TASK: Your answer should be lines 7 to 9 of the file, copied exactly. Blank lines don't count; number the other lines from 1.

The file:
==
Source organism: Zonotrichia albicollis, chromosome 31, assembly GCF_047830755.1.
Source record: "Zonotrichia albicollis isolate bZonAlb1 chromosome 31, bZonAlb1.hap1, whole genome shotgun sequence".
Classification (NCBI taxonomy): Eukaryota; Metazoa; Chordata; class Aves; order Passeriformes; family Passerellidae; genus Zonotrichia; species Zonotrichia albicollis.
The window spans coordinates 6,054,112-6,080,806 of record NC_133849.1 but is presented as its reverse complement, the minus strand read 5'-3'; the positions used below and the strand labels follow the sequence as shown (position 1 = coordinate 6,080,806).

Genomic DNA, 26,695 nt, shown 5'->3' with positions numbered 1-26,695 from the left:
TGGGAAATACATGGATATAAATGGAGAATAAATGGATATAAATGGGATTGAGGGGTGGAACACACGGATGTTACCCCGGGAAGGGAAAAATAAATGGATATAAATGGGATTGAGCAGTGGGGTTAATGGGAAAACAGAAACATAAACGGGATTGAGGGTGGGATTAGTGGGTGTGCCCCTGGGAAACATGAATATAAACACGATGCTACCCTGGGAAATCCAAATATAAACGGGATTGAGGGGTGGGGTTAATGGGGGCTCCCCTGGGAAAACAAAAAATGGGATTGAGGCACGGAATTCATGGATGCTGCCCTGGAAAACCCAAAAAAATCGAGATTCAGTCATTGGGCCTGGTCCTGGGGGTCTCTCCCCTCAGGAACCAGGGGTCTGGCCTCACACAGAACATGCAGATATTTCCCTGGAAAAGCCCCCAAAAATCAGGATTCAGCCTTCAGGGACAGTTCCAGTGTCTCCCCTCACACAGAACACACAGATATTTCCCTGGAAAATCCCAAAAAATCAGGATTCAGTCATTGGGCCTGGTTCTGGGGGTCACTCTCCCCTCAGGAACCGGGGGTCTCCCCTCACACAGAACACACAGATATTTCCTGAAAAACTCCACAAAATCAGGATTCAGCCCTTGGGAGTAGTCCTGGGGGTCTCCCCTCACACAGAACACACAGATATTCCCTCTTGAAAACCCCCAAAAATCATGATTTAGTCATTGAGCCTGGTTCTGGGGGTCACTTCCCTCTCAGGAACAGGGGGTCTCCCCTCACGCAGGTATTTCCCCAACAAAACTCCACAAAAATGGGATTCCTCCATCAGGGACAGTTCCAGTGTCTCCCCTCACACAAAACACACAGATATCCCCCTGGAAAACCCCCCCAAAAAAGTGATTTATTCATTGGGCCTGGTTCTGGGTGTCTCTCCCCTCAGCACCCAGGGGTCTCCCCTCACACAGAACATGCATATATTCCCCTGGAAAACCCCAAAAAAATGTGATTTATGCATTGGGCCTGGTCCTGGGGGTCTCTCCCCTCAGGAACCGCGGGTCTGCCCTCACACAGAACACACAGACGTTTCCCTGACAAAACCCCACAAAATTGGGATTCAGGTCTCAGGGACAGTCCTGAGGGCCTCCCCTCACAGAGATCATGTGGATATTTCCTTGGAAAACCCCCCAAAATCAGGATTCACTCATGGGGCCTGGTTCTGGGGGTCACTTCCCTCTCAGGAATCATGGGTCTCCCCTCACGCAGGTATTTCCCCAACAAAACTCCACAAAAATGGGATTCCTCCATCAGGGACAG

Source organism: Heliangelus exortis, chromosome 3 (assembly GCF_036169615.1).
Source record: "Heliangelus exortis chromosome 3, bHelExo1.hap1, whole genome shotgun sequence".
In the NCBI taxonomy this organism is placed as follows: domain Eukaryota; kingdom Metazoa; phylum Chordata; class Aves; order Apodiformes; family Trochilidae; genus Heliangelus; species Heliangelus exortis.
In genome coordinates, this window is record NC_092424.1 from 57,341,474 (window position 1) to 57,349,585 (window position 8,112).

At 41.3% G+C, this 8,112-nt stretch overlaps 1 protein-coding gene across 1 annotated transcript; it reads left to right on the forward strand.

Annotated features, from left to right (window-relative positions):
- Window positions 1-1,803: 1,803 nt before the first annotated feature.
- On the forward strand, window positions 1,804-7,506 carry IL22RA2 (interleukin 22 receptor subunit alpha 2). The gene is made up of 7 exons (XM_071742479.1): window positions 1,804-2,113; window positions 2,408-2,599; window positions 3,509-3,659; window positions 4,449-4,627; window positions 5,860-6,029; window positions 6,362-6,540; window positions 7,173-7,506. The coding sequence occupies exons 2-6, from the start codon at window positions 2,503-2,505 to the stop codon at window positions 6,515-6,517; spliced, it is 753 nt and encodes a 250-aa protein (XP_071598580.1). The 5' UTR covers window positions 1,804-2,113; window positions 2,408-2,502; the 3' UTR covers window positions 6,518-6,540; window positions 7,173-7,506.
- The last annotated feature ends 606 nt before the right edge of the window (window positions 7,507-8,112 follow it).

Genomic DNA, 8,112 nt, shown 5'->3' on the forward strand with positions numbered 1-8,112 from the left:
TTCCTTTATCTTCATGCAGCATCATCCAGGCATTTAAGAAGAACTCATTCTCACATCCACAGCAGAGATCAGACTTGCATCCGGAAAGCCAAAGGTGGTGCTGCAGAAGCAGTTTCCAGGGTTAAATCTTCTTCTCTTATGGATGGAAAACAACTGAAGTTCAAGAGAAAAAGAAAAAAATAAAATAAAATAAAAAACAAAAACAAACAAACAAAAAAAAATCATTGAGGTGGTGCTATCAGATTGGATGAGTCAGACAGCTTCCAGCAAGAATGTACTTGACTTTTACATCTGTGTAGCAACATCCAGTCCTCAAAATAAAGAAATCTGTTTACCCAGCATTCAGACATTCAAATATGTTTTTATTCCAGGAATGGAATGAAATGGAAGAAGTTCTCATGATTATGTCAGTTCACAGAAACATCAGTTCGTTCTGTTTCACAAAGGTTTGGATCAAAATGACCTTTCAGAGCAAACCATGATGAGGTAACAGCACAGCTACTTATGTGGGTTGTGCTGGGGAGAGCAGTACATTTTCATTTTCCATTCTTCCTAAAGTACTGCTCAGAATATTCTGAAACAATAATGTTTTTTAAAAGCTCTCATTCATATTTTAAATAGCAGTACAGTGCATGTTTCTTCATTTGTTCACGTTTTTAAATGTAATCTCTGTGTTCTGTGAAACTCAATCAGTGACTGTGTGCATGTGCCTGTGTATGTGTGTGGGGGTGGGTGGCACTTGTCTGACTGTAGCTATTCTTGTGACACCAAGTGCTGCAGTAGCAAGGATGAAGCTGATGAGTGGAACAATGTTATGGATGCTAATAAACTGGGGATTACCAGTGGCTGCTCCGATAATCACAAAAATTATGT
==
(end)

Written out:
Source organism: Heliangelus exortis, chromosome 3 (assembly GCF_036169615.1).
Source record: "Heliangelus exortis chromosome 3, bHelExo1.hap1, whole genome shotgun sequence".
In the NCBI taxonomy this organism is placed as follows: domain Eukaryota; kingdom Metazoa; phylum Chordata; class Aves; order Apodiformes; family Trochilidae; genus Heliangelus; species Heliangelus exortis.